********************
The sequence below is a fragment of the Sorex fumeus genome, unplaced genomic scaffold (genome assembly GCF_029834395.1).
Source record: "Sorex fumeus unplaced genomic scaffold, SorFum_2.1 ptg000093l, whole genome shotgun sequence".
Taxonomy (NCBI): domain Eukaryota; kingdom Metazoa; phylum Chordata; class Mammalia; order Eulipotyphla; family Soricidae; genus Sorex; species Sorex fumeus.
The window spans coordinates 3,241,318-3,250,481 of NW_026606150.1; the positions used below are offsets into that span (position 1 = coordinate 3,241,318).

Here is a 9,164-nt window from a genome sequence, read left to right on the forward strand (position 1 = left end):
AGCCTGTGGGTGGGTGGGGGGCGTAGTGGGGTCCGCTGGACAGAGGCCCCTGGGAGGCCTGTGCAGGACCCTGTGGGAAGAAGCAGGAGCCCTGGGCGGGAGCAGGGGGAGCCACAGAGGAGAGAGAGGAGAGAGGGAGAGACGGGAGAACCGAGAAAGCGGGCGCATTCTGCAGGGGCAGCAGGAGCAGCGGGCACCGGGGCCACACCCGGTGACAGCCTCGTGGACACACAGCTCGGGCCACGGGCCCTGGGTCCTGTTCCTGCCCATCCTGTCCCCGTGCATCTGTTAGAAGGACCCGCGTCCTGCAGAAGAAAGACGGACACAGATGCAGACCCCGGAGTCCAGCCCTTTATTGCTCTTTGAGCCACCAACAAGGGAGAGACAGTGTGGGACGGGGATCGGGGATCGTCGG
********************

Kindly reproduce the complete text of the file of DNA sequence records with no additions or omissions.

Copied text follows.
The sequence below is a fragment of the Sorex fumeus genome, unplaced genomic scaffold (genome assembly GCF_029834395.1).
Source record: "Sorex fumeus unplaced genomic scaffold, SorFum_2.1 ptg000093l, whole genome shotgun sequence".
Taxonomy (NCBI): domain Eukaryota; kingdom Metazoa; phylum Chordata; class Mammalia; order Eulipotyphla; family Soricidae; genus Sorex; species Sorex fumeus.
The window spans coordinates 3,241,318-3,250,481 of NW_026606150.1; the positions used below are offsets into that span (position 1 = coordinate 3,241,318).

Here is a 9,164-nt window from a genome sequence, read left to right on the forward strand (position 1 = left end):
AGCCTGTGGGTGGGTGGGGGGCGTAGTGGGGTCCGCTGGACAGAGGCCCCTGGGAGGCCTGTGCAGGACCCTGTGGGAAGAAGCAGGAGCCCTGGGCGGGAGCAGGGGGAGCCACAGAGGAGAGAGAGGAGAGAGGGAGAGACGGGAGAACCGAGAAAGCGGGCGCATTCTGCAGGGGCAGCAGGAGCAGCGGGCACCGGGGCCACACCCGGTGACAGCCTCGTGGACACACAGCTCGGGCCACGGGCCCTGGGTCCTGTTCCTGCCCATCCTGTCCCCGTGCATCTGTTAGAAGGACCCGCGTCCTGCAGAAGAAAGACGGACACAGATGCAGACCCCGGAGTCCAGCCCTTTATTGCTCTTTGAGCCACCAACAAGGGAGAGACAGTGTGGGACGGGGATCGGGGATCGTCGG